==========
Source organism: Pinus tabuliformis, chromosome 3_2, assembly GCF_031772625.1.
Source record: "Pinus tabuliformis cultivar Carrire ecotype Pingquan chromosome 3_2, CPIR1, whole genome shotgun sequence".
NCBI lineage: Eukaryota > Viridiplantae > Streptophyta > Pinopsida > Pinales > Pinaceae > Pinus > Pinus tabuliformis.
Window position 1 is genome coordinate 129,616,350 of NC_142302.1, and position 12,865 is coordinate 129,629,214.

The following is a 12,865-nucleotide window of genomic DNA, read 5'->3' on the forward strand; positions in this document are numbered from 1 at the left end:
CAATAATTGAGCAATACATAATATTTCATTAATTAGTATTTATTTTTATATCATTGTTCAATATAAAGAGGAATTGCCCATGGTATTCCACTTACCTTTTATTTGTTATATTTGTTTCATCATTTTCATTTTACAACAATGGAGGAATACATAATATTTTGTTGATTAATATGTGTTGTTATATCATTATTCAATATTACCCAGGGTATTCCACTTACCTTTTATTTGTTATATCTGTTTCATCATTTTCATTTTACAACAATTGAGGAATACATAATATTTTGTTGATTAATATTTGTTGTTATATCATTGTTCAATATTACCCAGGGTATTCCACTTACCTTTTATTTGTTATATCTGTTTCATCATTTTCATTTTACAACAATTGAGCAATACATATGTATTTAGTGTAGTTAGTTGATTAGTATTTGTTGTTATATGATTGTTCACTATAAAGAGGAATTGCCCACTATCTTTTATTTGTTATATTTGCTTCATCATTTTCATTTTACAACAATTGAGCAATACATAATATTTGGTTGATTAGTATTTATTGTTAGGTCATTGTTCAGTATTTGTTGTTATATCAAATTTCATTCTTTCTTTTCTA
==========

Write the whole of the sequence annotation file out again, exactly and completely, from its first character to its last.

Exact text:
Source organism: Pinus tabuliformis, chromosome 3_2, assembly GCF_031772625.1.
Source record: "Pinus tabuliformis cultivar Carrire ecotype Pingquan chromosome 3_2, CPIR1, whole genome shotgun sequence".
NCBI lineage: Eukaryota > Viridiplantae > Streptophyta > Pinopsida > Pinales > Pinaceae > Pinus > Pinus tabuliformis.
Window position 1 is genome coordinate 129,616,350 of NC_142302.1, and position 12,865 is coordinate 129,629,214.

The following is a 12,865-nucleotide window of genomic DNA, read 5'->3' on the forward strand; positions in this document are numbered from 1 at the left end:
CAATAATTGAGCAATACATAATATTTCATTAATTAGTATTTATTTTTATATCATTGTTCAATATAAAGAGGAATTGCCCATGGTATTCCACTTACCTTTTATTTGTTATATTTGTTTCATCATTTTCATTTTACAACAATGGAGGAATACATAATATTTTGTTGATTAATATGTGTTGTTATATCATTATTCAATATTACCCAGGGTATTCCACTTACCTTTTATTTGTTATATCTGTTTCATCATTTTCATTTTACAACAATTGAGGAATACATAATATTTTGTTGATTAATATTTGTTGTTATATCATTGTTCAATATTACCCAGGGTATTCCACTTACCTTTTATTTGTTATATCTGTTTCATCATTTTCATTTTACAACAATTGAGCAATACATATGTATTTAGTGTAGTTAGTTGATTAGTATTTGTTGTTATATGATTGTTCACTATAAAGAGGAATTGCCCACTATCTTTTATTTGTTATATTTGCTTCATCATTTTCATTTTACAACAATTGAGCAATACATAATATTTGGTTGATTAGTATTTATTGTTAGGTCATTGTTCAGTATTTGTTGTTATATCAAATTTCATTCTTTCTTTTCTA